A top priority at Rosewood Villa is making sure the assisted living facility is a proper home for its residents. That mission inspires the staff, making their work about more than meeting their job requirements. I spoke with Dining Service Director David Arneson and Dining Service Coordinator Alex Smollen to find out how the magic happens.
Originally from Issaquah, Smollen began cooking as a college job. When he discovered he had talent in the kitchen, he started concentrating more on cooking, and less on school. He spent a few years in restaurants in the Seattle area before deciding to move north.
“My mom’s side of the family is from here and I really like being close to them, and there’s no shortage of restaurants up here,” Smollen says. “I did the circuit, worked at a couple different restaurants, and when the pandemic started, I told myself that I was going to get out of cooking.” Not only were restaurants closing, but he was also no longer feeling any satisfaction from his job.
As he thought about heading back to school or trying a different industry, a co-worker suggested cooking at an assisted living facility. “I saw the ad for Rosewood about a year ago and decided I’d check it out,” he says. “And within the first week I could tell that this was something different, that I was feeling fulfilled when I got off work.”
Arneson originally moved to Whatcom County to be close to his wife’s family in Blaine. “I was living in Austin, Texas for 10 years, and things are really different in the restaurants there. It was much more ‘turn and burn,’ and pretty ruthless as far as working six or seven days a week, 70 hours a week,” he says. “It was very strenuous, and I wasn’t quite sure whether I was ready to jump back into something like that.”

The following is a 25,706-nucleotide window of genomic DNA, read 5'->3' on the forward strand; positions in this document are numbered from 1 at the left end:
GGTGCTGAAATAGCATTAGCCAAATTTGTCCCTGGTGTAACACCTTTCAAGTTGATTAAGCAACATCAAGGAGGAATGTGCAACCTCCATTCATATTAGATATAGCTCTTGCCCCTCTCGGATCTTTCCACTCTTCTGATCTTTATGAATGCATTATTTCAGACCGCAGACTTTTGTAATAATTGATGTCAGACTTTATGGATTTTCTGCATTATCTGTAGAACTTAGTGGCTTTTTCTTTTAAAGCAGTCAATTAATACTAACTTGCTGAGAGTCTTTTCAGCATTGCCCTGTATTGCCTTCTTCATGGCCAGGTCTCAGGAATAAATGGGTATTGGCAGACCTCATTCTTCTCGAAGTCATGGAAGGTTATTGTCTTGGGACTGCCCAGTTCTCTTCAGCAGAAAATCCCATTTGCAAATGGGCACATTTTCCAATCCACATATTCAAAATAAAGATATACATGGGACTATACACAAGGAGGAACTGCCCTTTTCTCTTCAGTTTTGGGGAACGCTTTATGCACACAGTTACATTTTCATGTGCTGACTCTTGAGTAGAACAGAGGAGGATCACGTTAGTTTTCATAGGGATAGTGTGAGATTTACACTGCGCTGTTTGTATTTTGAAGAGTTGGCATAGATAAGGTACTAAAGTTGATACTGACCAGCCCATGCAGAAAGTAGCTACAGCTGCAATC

But once he was settled in Whatcom County, he discovered an unexpected opportunity. “[Rosewood’s Executive Director] Melinda Herrera happens to be a friend of my wife’s side of the family, and she mentioned to me that she was looking for someone to bring more of a restaurant atmosphere to her establishment,” Arneson says. “It’s been very gratifying and very fulfilling, much more satisfying than just your everyday restaurant, where you don’t really get to know the people. Here, somebody actually needs my assistance, rather than just wanting a quick meal.”
The change of venue also comes with a different set of considerations for the kitchen staff. “It’s definitely challenging,” says Smollen. “Some days people are feeling poorly, and they can’t come down to the dining room, and some days people have appointments, so we have to figure that out—if they’re going to be gone for breakfast, we make sure they have a tray waiting for them in their room.” Staff members have walkie-talkies and a checklist with every single person in the facility, which they go through to make sure every single person gets their meal.
That focus on the individual is one of the things that makes this job unique in Arneson’s career. “Because of my position, I get to serve, and I get to cook. I’m all over the place doing a little bit of everything, so I’m able to interact with the residents a lot,” he says. “Seeing their faces all the time, they start talking to you and telling you things—you find out the things you’d never imagined.”
Spending all day in someone else’s home separates Smollen’s work from his other cooking jobs.
“We’re here all day long, and the residents feel comfortable enough with us that they can tell us, ‘We liked this dish,’ or ‘We didn’t like this so much.’ We have a feedback system that we’re always using to fine-tune the menu,” he says. “In a normal restaurant, if people don’t like your menu, you just say, ‘Sorry, that’s the way we do it.’ But here, we can adjust things and try to make perfect dishes for people. We’re also constantly talking with the caregivers, with the nurses. It’s quite a team-oriented experience to make it all work.”
While both Arneson and Smollen appreciate the opportunity to make tasty meals in-house from fresh ingredients, it’s the atmosphere that makes their workplace more than a workplace to them.
“When someone in a bar late at night says, ‘Those nachos were really good,’ that’s really nice to hear, but it’s different in assisted living,” says Smollen. “A lot of our staff has worked at restaurants; they’ve been through all that. Then they get to Rosewood and see that there’s so much more emotion involved. Every day I go home and I feel good about myself. Doing this job is different than any other place I’ve ever worked.”